“[The prime minister] wants to win a majority in an election to implement conservative policies across a whole range of domestic issues, and he knows that crashing out of the EU without a deal or fighting an election on a very divisive manifesto, divisive within the party as well as outside, is not going to help in that ambition.
“As a minister on the front bench there was a collective responsibility that applied, but I think that the Conservative Party’s strength has been that it has been a broad church, it’s been a coalition of people across the centre and centre right of British politics. We need to remain a broad enough church to accommodate a diversity of views, not become some sort of doctrinaire sect.”
In a separate interview for the Radio 4 programme, a former senior civil service lawyer warned that recent Supreme Court and Scottish court rulings could spark new legislation to curb their power to get involved in political cases.
Sir Stephen Laws, former First Parliamentary Counsel, said “the courts have involved themselves in an unfortunate way in politics” and effectively replaced the Queen as the final referee on constitutional affairs.
Amid calls for Supreme Court judges to be political appointments as in the US, he said: “I think to some extent they have taken over the role of the Monarch as the as the ultimate umpire.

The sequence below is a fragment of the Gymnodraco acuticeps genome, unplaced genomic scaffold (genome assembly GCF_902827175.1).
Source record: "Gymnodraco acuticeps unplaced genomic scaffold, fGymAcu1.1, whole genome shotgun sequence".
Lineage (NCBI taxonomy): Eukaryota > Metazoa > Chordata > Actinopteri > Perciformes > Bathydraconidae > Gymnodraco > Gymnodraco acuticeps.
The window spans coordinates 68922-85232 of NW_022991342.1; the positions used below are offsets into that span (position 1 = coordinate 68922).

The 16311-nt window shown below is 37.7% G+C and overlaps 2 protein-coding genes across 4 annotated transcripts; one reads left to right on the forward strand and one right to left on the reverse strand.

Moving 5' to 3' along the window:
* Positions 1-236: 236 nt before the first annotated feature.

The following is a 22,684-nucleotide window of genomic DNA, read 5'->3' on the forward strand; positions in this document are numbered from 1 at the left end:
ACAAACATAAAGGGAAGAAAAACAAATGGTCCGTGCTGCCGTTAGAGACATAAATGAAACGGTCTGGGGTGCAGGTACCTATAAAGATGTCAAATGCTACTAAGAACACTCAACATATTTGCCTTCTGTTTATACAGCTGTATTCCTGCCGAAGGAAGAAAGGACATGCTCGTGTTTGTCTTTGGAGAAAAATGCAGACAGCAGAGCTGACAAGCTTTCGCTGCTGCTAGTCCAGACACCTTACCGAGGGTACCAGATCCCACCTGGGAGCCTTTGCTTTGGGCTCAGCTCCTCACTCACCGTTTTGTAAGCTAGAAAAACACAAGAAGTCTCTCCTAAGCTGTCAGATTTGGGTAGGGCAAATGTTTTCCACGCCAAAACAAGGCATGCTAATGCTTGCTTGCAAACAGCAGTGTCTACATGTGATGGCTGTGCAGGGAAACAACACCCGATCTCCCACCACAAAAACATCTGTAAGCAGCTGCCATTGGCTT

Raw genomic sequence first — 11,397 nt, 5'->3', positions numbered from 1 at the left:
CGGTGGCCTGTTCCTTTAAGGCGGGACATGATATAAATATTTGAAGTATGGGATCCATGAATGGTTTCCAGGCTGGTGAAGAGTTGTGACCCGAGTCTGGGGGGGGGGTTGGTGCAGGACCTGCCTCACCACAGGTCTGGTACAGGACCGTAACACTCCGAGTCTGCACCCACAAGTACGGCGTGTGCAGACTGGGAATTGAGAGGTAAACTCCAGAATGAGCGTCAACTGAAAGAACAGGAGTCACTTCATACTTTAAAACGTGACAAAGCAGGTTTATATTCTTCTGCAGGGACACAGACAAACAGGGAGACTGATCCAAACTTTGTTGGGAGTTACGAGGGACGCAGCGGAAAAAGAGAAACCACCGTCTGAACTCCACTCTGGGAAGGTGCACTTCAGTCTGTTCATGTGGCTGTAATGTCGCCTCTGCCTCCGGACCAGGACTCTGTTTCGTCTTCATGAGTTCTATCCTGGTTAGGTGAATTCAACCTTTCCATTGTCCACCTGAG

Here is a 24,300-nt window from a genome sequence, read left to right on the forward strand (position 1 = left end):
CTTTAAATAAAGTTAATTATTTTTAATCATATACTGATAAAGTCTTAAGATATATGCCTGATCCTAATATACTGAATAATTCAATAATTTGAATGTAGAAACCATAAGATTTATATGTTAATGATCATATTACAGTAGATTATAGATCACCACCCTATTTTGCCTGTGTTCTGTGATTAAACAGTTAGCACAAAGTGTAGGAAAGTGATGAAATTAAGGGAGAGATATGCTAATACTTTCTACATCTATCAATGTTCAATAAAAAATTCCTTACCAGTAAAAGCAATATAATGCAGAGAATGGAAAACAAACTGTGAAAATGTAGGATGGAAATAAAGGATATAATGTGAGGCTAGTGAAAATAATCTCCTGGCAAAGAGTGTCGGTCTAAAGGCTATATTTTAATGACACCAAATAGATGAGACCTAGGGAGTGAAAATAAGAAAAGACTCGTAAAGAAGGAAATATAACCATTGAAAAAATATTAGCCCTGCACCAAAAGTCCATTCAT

“And I think it’s inevitable that when that starts to happen, politicians will start to say well then we ought to have some influence, ‘we should have more influence over who judges are and who is appointed to be a judge’. I think that would be a very bad thing.
“I think it’d be a very bad thing because they would in some ways, vindicate or ratify the idea that judges should get involved in politics. I think political decisions, and political problems should have political solutions. I think the law is useful for deciding legal questions but it is probably unhelpful and divisive when it’s used to resolve political questions.
“And if we had politicians involving themselves in politics in judicial appointments that would have the consequence that judges would think, having been politically approved they are entitled to venture further into the political field.”
Sir Stephen suggested that a new law would be passed to restrict the role of the Supreme Court judges in constitutional and political affairs.
“There are ways back. I think they probably involve a reassertion by the world of politics in the form of an Act of Parliament, that reclaim some of the territory that the judges have trespassed into. I don’t think things will stay at the extreme end of judicial intervention, but it’s been a growing trend for judges to involve themselves in political questions.
“And in some ways this may be a good thing because it may be the trigger for the move back in the opposite direction.
“When constitutional actors overreached themselves, as for example the House of Lords did at the beginning of the 20th century in relation to budgetary matters, the result was legislation to curb the powers of the House of Lords. I think it’s likely that there will be some readjustment following recent events.”
The Week in Westminster is broadcast on BBC Radio 4 at 11am, Saturday, October 11.